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About the Artist Paul Horton

Born in Harborne, Birmingham in 1958, award-winning contemporary pastel artist, Paul Horton had always nurtured dreams of being an artist when he grew up, and therefore, true to his long-held ambition he attended the Bournville School of Art, part of Birmingham City University in the late 1970s. It was whilst studying here that Horton specialised in Life Drawing, History of Art, Sculpture, Drawing and Painting, and gained a grounding and understanding of what it would take to realise his dreams. Despite Horton never graduating as such, he to this day insists that his years spent at art school paved the way and gave him the skill-set and confidence in those taught abilities for the successes that he’s enjoying in the contemporary art world here and now.

Works By Paul Horton

  • A Snowman's Story by Paul Horton
    A Snowman's Story
  • A Snowman's Story by Paul Horton
    A Snowman's Story
  • Match of the Day - Canvas On Board by Paul Horton
    Match of the Day - Canvas On Board
  • Where Time Stands Still - Canvas on Board by Paul Horton
    Where Time Stands Still - Canvas on Board
  • Match of the Day by Paul Horton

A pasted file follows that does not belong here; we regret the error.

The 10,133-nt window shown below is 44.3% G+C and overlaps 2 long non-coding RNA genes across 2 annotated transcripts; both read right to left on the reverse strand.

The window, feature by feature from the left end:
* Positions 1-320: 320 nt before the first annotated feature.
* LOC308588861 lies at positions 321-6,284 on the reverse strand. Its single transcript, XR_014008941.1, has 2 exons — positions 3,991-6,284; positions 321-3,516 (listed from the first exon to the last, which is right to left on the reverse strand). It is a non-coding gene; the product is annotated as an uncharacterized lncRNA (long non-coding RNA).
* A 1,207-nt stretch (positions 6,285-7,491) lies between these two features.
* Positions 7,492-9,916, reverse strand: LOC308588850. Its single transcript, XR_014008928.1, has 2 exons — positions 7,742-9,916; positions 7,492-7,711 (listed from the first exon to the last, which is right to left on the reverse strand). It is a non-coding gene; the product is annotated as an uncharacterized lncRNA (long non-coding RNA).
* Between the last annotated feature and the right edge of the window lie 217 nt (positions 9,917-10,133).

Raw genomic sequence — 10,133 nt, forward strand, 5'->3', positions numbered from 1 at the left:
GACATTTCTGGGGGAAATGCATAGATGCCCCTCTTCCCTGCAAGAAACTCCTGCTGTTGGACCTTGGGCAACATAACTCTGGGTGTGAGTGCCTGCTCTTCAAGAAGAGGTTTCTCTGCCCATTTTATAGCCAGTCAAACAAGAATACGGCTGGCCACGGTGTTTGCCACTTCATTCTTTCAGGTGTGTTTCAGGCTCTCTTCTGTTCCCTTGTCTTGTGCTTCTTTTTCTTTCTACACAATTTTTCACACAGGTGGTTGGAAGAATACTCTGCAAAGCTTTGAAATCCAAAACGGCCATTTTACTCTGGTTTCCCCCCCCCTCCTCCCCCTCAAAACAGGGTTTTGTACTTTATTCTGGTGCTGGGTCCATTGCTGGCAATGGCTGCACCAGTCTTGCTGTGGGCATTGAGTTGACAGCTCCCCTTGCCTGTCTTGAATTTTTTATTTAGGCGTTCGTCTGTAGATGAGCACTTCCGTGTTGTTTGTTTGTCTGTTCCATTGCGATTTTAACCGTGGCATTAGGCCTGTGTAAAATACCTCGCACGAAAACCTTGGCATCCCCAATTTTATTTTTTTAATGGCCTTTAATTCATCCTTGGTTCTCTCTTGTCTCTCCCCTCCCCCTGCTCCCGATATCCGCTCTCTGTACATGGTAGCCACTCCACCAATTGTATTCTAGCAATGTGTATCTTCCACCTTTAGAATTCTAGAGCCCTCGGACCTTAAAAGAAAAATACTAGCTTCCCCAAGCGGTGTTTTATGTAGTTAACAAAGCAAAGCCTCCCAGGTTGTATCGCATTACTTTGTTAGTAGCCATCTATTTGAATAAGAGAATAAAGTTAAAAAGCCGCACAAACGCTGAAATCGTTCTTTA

Match of the Day
  • Where Time Stands Still by Paul Horton
    Where Time Stands Still
  • When i'm with you by Paul Horton
    When i'm with you
  • The Colour of Love by Paul Horton
    The Colour of Love
  • Riding The Waves by Paul Horton
    Riding The Waves
  • Reach Out For Love by Paul Horton
    Reach Out For Love
  • Bridge To My Heart by Paul Horton
    Bridge To My Heart
  • A Gift For Vincent by Paul Horton
    A Gift For Vincent
  • Sunshine Day by Paul Horton
    Sunshine Day
  • Sweet Bird Of Fortune by Paul Horton
    Sweet Bird Of Fortune
  • A Valid Path by Paul Horton
    A Valid Path
  • Eye In The Sky by Paul Horton
    Eye In The Sky
  • Sport Of Kings by Paul Horton
    Sport Of Kings
  • Friday Street by Paul Horton
    Friday Street
  • Some Enchanted Evening by Paul Horton
    Some Enchanted Evening
  • One Fine Day by Paul Horton
    One Fine Day
  • Some Enchanted Evening by Paul Horton
    Some Enchanted Evening
  • One Fine Day by Paul Horton
    One Fine Day
  • The Golden Tree - Remarqued Edition by Paul Horton
    The Golden Tree - Remarqued Edition